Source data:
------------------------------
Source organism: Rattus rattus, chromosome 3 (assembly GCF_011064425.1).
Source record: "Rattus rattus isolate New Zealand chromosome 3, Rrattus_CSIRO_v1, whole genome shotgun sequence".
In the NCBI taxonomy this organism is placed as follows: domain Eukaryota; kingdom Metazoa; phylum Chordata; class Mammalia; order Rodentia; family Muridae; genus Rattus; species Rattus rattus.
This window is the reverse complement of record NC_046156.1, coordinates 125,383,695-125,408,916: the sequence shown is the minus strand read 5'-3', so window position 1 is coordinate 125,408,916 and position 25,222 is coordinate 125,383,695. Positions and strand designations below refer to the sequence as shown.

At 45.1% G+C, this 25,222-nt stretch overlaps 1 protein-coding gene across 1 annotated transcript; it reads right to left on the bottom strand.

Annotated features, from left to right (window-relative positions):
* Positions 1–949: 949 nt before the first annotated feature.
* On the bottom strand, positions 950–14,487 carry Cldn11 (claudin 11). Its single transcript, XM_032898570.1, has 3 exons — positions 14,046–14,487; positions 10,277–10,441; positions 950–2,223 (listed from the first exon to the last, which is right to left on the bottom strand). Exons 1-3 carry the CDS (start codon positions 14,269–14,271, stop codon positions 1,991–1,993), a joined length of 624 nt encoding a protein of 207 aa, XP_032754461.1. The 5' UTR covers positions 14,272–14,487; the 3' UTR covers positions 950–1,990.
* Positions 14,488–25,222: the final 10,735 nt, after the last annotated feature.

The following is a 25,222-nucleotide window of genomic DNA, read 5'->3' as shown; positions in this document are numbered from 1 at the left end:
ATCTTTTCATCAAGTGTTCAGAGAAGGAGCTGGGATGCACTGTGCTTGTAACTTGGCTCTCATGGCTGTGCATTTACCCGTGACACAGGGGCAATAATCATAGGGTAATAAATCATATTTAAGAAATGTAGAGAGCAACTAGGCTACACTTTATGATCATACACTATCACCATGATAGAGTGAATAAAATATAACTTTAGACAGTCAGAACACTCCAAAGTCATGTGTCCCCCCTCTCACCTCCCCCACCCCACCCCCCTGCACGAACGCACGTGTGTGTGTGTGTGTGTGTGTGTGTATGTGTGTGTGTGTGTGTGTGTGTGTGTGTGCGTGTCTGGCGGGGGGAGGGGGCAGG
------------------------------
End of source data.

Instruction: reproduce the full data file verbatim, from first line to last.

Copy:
Source organism: Rattus rattus, chromosome 3 (assembly GCF_011064425.1).
Source record: "Rattus rattus isolate New Zealand chromosome 3, Rrattus_CSIRO_v1, whole genome shotgun sequence".
In the NCBI taxonomy this organism is placed as follows: domain Eukaryota; kingdom Metazoa; phylum Chordata; class Mammalia; order Rodentia; family Muridae; genus Rattus; species Rattus rattus.
This window is the reverse complement of record NC_046156.1, coordinates 125,383,695-125,408,916: the sequence shown is the minus strand read 5'-3', so window position 1 is coordinate 125,408,916 and position 25,222 is coordinate 125,383,695. Positions and strand designations below refer to the sequence as shown.

At 45.1% G+C, this 25,222-nt stretch overlaps 1 protein-coding gene across 1 annotated transcript; it reads right to left on the bottom strand.

Annotated features, from left to right (window-relative positions):
* Positions 1–949: 949 nt before the first annotated feature.
* On the bottom strand, positions 950–14,487 carry Cldn11 (claudin 11). Its single transcript, XM_032898570.1, has 3 exons — positions 14,046–14,487; positions 10,277–10,441; positions 950–2,223 (listed from the first exon to the last, which is right to left on the bottom strand). Exons 1-3 carry the CDS (start codon positions 14,269–14,271, stop codon positions 1,991–1,993), a joined length of 624 nt encoding a protein of 207 aa, XP_032754461.1. The 5' UTR covers positions 14,272–14,487; the 3' UTR covers positions 950–1,990.
* Positions 14,488–25,222: the final 10,735 nt, after the last annotated feature.

The following is a 25,222-nucleotide window of genomic DNA, read 5'->3' as shown; positions in this document are numbered from 1 at the left end:
ATCTTTTCATCAAGTGTTCAGAGAAGGAGCTGGGATGCACTGTGCTTGTAACTTGGCTCTCATGGCTGTGCATTTACCCGTGACACAGGGGCAATAATCATAGGGTAATAAATCATATTTAAGAAATGTAGAGAGCAACTAGGCTACACTTTATGATCATACACTATCACCATGATAGAGTGAATAAAATATAACTTTAGACAGTCAGAACACTCCAAAGTCATGTGTCCCCCCTCTCACCTCCCCCACCCCACCCCCCTGCACGAACGCACGTGTGTGTGTGTGTGTGTGTGTGTGTATGTGTGTGTGTGTGTGTGTGTGTGTGTGTGCGTGTCTGGCGGGGGGAGGGGGCAGG